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NDP Leader Jack Layton takes questions after a campaign stop in downtown Montreal on April 23, 2011. (CHRISTINNE MUSCHI/REUTERS)
NDP Leader Jack Layton takes questions after a campaign stop in downtown Montreal on April 23, 2011. (CHRISTINNE MUSCHI/REUTERS)

Analysis

The Liberal attack on Jack begins Add to ...

The attack on Jack has begun.

The Liberals are looking for something, anything, that can stop the NDP surge spreading out from Quebec.

To do so, the Liberals need to strip Mr. Layton of his veneer of happy pragmatism, and to brand the NDP as being wildly out of touch with the concerns of middle-class voters.

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The inescapable problem the Liberals face is this: Large parts of the NDP and Liberal platforms are indistinguishable, something that the NDP leader pointed out Saturday - cheerfully, of course.

"When you look at the Liberals complaining about our platform … why did they copy most of it?" Mr. Layton joked.

All questions of authorship aside, there's no better example of the Liberal dilemma than the attempted assault on the NDP's climate change plan.

According to a Liberal statement released Saturday, Mr. Layton is a fiscal gambler, depending on "fantasy money" in the current fiscal year from a cap-and-trade system that would auction off $3.6-billion in greenhouse gas permits to big industrial emitters.

Ridiculous, say the Liberals. That kind of system might not exist until 2015. Mr. Layton will have to raise taxes, pile up more deficit spending, or simply break his promises.

That critique makes sense, in isolation. A cap-and-trade system is devilishly complicated to set up, and doing so in under a year does seem unlikely. Those funds are not likely to materialize, although the NDP has said it will delay some spending if revenue comes less quickly than forecast.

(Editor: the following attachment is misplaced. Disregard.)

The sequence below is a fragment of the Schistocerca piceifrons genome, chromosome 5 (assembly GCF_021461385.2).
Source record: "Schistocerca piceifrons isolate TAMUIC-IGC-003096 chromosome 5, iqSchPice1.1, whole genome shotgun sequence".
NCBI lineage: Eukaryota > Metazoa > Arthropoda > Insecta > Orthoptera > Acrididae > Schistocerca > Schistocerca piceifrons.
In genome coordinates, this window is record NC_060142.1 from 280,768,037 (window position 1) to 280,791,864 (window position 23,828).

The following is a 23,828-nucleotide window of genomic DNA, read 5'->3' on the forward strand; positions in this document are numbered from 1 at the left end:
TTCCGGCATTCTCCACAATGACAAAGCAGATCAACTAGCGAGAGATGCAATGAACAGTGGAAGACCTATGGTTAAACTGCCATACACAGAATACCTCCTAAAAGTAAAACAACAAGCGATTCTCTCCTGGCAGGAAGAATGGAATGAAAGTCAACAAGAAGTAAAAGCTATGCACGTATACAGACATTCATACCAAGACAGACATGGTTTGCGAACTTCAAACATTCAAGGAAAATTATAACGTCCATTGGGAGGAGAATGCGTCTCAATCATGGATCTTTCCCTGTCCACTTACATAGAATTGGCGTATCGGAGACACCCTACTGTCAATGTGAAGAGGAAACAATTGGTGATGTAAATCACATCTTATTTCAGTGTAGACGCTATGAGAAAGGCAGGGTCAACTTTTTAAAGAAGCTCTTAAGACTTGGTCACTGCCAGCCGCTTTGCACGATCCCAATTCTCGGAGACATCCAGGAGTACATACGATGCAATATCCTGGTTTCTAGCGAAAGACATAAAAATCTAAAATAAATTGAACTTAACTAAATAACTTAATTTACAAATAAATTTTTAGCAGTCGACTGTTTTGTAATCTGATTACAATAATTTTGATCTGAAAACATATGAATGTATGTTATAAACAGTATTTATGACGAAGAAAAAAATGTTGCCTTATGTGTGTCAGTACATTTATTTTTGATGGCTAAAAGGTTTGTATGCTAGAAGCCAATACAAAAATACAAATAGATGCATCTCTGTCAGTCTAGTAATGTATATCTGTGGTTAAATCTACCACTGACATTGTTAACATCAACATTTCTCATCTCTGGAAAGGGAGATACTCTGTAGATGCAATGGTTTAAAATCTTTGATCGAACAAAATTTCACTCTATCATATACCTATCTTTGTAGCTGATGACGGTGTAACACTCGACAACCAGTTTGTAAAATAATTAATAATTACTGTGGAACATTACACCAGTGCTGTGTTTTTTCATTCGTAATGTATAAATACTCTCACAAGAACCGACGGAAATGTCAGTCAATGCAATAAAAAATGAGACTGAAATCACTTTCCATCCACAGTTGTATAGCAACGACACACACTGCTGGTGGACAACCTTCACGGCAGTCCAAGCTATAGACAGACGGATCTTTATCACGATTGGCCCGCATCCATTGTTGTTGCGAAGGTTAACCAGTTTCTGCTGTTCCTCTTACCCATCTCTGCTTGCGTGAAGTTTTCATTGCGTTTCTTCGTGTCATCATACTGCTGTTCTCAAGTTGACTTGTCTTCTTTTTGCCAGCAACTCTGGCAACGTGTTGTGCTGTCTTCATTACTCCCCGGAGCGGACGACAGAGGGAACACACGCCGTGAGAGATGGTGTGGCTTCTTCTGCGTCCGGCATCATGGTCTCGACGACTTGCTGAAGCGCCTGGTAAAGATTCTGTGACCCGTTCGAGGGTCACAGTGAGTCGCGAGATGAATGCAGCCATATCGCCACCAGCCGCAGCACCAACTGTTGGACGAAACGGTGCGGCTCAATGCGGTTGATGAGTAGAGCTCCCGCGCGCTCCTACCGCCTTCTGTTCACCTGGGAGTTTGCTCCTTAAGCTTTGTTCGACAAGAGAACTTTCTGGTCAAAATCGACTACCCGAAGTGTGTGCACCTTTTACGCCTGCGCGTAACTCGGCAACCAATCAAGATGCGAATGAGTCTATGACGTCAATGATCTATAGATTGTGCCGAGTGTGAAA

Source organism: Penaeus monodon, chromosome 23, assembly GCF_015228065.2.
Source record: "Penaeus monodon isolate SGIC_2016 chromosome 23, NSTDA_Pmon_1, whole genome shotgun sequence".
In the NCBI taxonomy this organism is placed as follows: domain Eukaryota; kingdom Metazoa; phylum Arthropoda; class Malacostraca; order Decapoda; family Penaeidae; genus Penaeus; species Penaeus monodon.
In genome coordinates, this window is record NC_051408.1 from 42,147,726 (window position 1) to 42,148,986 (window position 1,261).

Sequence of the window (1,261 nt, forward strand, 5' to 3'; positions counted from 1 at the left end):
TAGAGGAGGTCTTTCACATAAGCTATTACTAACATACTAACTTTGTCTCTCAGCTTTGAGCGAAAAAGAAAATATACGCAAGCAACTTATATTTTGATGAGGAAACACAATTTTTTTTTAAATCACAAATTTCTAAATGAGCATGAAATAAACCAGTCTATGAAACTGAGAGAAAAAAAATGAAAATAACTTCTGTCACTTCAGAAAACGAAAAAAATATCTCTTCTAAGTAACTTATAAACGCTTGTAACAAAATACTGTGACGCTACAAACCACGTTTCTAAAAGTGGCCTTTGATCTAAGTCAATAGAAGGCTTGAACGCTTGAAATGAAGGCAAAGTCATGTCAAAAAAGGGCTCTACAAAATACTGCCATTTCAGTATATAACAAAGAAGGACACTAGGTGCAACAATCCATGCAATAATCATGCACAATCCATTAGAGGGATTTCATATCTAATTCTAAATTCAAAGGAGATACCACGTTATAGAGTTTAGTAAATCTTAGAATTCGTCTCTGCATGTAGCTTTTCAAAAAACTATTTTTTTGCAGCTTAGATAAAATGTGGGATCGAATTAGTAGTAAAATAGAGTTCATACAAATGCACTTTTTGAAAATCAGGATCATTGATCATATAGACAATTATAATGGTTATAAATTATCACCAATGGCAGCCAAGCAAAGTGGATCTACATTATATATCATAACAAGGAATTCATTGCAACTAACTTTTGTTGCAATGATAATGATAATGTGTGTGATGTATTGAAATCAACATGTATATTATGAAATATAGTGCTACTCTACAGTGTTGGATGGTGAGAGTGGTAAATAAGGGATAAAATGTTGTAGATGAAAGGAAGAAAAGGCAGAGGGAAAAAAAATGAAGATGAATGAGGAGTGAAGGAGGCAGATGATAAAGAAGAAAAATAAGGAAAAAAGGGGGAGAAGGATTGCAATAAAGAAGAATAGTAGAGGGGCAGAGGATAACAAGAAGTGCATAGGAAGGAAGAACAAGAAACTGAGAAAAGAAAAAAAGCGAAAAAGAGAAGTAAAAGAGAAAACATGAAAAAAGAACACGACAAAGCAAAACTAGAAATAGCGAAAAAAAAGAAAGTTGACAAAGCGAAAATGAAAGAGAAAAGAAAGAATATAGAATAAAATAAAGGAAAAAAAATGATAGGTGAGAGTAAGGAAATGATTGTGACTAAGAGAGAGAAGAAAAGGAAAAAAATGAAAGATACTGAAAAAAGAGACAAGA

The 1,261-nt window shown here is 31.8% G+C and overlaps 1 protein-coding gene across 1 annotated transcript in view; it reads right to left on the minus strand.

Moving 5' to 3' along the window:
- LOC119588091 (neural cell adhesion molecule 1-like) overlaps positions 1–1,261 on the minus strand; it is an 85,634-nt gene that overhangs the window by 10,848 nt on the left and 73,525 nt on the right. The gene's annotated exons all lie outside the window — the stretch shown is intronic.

The problem for the Liberals is this: They envision having their own cap-and-trade system, functioning long before 2015, not much later than the NDP. Within a year, two years at the most, the Liberal program would be operating, according to Liberal environment critic Gerard Kennedy.

"We'd have a bit of a hurry-up agenda," Mr. Kennedy said in an interview in the opening week of the campaign, adding that a Liberal government would convene a first ministers' meeting that included climate change issues in this calendar year.

"We do believe that it's possible to do within a year or two, to have something up and running," he said.

(To be fair to Mr. Kennedy, he was speaking when Conservative inaction on climate change was the target, rather than the NDP's supposedly too-aggressive approach.)

The Liberals seek to split an exceedingly slender hair: The tax-loving, unrealistic NDP would move within 10 months to set up a carbon trading system and use whatever funds it generates to pay for green programs.

But the fiscally responsible, thrifty Liberals would take 12 to 24 months to set up a carbon trading system and use whatever funds it generates to pay for green programs. Two months, evidently, is the difference between a fiscal apocalypse, and responsible government.

Perhaps the Liberal war room can divine the difference; it's doubtful that Canadian voters can manage the feat.

Undoubtedly, the Conservatives are quietly cheering from the sidelines for the Liberals' big attack on Mr. Layton, and the message that this is no time for risky new schemes that could increase taxes. Stephen Harper couldn't have wished for a better ballot question.

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